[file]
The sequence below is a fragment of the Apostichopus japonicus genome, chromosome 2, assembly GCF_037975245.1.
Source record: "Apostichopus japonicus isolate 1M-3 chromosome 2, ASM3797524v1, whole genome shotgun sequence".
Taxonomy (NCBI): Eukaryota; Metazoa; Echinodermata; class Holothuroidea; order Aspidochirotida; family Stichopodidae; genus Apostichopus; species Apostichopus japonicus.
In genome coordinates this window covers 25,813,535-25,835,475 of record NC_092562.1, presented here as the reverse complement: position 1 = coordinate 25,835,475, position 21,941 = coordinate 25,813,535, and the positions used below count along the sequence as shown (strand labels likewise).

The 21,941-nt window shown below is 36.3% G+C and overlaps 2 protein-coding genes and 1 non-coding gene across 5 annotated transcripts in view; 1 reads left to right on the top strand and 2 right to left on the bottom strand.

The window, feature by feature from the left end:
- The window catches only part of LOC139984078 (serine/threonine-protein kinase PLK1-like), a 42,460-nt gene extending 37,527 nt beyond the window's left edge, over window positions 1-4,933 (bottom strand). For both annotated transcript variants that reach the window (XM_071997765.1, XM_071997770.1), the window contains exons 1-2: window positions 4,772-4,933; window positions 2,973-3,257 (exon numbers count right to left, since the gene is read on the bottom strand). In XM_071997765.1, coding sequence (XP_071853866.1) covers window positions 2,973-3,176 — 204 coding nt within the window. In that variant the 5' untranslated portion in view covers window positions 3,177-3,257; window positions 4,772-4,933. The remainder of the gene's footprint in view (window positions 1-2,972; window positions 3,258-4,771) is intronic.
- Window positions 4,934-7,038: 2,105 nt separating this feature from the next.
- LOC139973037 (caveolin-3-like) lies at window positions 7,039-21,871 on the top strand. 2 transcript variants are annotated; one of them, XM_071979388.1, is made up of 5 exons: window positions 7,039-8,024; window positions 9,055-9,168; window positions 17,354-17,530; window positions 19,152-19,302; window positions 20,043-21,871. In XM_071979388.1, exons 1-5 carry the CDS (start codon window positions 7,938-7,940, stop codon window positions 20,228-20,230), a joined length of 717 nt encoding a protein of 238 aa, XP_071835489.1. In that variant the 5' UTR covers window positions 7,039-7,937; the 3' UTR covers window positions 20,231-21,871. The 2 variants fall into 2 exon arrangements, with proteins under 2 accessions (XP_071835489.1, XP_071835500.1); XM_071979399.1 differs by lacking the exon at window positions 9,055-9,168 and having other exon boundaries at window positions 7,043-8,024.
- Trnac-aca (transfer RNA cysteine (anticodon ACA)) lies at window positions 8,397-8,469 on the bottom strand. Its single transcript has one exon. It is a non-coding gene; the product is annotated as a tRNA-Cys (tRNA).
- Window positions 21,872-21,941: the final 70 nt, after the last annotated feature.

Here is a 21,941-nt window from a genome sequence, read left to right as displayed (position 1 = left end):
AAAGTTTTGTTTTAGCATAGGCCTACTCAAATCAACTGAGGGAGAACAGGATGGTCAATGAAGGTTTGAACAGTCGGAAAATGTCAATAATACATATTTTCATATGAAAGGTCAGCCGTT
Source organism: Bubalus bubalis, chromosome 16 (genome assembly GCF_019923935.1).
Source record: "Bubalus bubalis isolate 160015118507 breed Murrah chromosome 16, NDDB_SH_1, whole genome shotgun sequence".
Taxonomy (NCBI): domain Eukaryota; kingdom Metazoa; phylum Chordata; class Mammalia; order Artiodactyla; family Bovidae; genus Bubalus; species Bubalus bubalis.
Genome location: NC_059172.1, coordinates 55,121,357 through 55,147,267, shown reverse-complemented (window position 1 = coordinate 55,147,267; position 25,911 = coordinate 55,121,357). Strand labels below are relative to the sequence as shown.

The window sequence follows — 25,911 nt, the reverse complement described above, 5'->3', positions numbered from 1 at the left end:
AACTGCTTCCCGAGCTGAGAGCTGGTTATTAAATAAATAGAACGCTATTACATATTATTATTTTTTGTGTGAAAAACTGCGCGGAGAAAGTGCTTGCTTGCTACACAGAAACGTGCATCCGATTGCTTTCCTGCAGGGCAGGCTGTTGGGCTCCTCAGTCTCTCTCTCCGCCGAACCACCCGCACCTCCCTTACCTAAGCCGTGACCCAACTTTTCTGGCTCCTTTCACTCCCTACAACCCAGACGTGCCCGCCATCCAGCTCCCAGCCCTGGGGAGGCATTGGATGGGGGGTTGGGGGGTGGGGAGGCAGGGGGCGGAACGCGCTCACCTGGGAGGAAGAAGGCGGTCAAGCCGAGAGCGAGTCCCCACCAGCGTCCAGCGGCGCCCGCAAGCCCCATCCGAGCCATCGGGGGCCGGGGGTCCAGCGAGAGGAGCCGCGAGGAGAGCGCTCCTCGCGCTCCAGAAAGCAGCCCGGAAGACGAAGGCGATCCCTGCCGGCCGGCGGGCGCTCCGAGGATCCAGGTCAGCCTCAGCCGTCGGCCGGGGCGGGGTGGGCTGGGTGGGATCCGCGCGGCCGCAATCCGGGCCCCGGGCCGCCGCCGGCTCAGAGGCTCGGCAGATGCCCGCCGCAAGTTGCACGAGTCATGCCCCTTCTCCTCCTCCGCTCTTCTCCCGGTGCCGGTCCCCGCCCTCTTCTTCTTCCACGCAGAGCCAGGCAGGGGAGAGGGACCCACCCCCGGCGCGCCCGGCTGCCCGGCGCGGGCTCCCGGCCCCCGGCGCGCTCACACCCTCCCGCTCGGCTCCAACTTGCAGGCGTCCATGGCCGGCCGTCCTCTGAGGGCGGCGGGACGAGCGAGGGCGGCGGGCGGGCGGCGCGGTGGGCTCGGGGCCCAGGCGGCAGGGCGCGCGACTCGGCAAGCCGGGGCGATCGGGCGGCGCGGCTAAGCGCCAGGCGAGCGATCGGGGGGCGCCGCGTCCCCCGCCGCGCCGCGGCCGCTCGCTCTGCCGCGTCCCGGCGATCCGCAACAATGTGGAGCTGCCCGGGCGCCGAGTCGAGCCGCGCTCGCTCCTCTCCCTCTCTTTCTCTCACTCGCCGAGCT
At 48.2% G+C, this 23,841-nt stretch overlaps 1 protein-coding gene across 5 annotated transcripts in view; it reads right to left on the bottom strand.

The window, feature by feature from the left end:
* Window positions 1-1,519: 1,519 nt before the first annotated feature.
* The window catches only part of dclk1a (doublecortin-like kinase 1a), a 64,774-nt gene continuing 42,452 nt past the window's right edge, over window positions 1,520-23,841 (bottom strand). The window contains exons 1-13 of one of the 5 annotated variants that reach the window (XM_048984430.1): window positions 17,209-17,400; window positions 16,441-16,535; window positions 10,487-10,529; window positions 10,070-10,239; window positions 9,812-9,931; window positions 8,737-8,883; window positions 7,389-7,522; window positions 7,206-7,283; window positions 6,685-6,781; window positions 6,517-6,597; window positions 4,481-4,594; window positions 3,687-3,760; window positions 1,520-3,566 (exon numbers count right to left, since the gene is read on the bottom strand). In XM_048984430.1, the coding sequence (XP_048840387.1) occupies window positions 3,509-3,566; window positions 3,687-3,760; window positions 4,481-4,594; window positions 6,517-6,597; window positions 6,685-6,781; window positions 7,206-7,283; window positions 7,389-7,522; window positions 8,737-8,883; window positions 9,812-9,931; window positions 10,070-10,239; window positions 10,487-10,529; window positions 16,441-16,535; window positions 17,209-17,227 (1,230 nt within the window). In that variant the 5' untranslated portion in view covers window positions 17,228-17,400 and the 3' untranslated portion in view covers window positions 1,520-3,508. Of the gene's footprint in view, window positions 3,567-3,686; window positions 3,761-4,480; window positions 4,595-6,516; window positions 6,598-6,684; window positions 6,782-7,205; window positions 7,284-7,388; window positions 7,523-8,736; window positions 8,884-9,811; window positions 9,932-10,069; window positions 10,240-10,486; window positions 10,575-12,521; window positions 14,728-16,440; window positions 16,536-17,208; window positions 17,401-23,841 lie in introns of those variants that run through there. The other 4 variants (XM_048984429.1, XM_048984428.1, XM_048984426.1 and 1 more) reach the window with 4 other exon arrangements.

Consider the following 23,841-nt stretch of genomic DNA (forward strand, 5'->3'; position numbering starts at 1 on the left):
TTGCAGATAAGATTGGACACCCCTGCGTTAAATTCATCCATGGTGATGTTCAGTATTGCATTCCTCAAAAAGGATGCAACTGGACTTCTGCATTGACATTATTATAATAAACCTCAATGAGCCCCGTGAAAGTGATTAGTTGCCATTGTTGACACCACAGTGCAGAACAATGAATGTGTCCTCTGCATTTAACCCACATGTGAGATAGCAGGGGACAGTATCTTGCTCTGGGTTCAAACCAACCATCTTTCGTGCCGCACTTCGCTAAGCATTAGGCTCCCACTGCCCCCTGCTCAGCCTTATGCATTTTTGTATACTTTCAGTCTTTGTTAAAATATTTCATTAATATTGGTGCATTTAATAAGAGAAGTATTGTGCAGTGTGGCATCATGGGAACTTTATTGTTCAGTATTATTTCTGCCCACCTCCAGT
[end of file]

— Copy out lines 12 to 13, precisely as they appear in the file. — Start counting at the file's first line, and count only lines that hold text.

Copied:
Here is a 21,941-nt window from a genome sequence, read left to right as displayed (position 1 = left end):
AAAGTTTTGTTTTAGCATAGGCCTACTCAAATCAACTGAGGGAGAACAGGATGGTCAATGAAGGTTTGAACAGTCGGAAAATGTCAATAATACATATTTTCATATGAAAGGTCAGCCGTT